Many studies show that restricting sugar and refined carbohydrates can help you lose weight and lower your blood pressure.
The U.S. Department of Health and Human Services (opens in new tab) recommends the DASH diet (“Dietary Approaches to Stop Hypertension.”) This eating approach encourages foods low in saturated fat, total fat, and cholesterol and high in fruits and vegetables, and low-fat dairy foods. In addition, eating foods lower in salt and sodium also can reduce blood pressure.
Aim to eat a diet that's rich in:
- Whole grains
- Low-fat dairy products
- Skinless poultry and fish
- Nuts and legumes
- Vegetable oils
Foods to limit:
- Saturated and trans fats
- Red meat
- Sweets and sugar-sweetened beverages
Foods rich in potassium are essential for managing high blood pressure because the more potassium you eat, the more sodium you lose through urine. Potassium also helps ease tension in your blood vessel walls, which helps further lower blood pressure.
Potassium-rich foods include:
- Cantaloupe and honeydew melon
- Lima beans
- Prunes and prune juice
- Raisins and dates
- Tomatoes, tomato juice, and tomato sauce
Maintain a healthy weight
A little weight loss can bring a lot of health gains. Even a slight weight loss can help manage or prevent high blood pressure in many overweight people (those with a body mass index of 25 or greater).
A review of several studies (opens in new tab) reports that weight loss diets reduced blood pressure by an average of 3.2 mm Hg diastolic and 4.5 mm Hg systolic.
For ideas on how to get started, take a look at our guide on how to lose weight at home.
Finding ways to reduce your own stress is essential not just for your health but also for your blood pressure.
Studies have found that yoga, which commonly involves breathing control, posture, and meditation techniques, can reduce stress and blood pressure. For example, a 2013 review (opens in new tab) on the effects of yoga on blood pressure found an average blood pressure decrease of 3.62 mm Hg diastolic and 4.17 mm Hg systolic compared with those who didn’t exercise.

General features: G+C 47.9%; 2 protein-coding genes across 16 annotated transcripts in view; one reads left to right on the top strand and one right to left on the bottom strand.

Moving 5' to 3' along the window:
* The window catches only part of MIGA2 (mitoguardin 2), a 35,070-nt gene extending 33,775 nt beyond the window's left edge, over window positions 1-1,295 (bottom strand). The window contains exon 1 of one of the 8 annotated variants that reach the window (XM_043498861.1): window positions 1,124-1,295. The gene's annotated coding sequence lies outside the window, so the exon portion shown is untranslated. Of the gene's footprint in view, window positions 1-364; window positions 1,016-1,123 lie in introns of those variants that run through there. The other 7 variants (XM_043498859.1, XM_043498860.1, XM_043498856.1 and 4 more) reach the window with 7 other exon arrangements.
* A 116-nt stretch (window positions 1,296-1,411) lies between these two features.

Stress relief looks different to everyone. Some people enjoy breathing exercises, others like a walk or a long bath. Experiment with stress relief techniques to help you unwind and help lower your blood pressure.
Your blood pressure typically dips down when you’re sleeping. If you don’t sleep well, it can affect your blood pressure. Research (opens in new tab) has found that people who experience sleep deprivation, especially middle-aged, have an increased risk of high blood pressure. And regularly sleeping fewer than five hours a night (opens in new tab) was linked to a significant risk of high blood pressure long term.
For some people, getting a good night’s sleep isn’t easy. The NIH National Institute on Aging (opens in new tab) recommends the following ways to help improve your sleep:
- First, try to set a regular sleep schedule.
- Exercise during the day.
- Avoid daytime napping.
- Spend time relaxing before bedtime.
- Try not to watch television or use your computer, cell phone, or tablet in bed.
- Make your bedroom comfortable.
Catherine is a freelance journalist writing across titles such as Verywell Health, Healthline, The Daily Telegraph, Refinery29, Elle, and Vogue. She specializes in content covering health, fitness, wellness, and culture.
A once reluctant runner, Catherine has competed in 30 running events in the past five years and looks forward to one day running the London Marathon.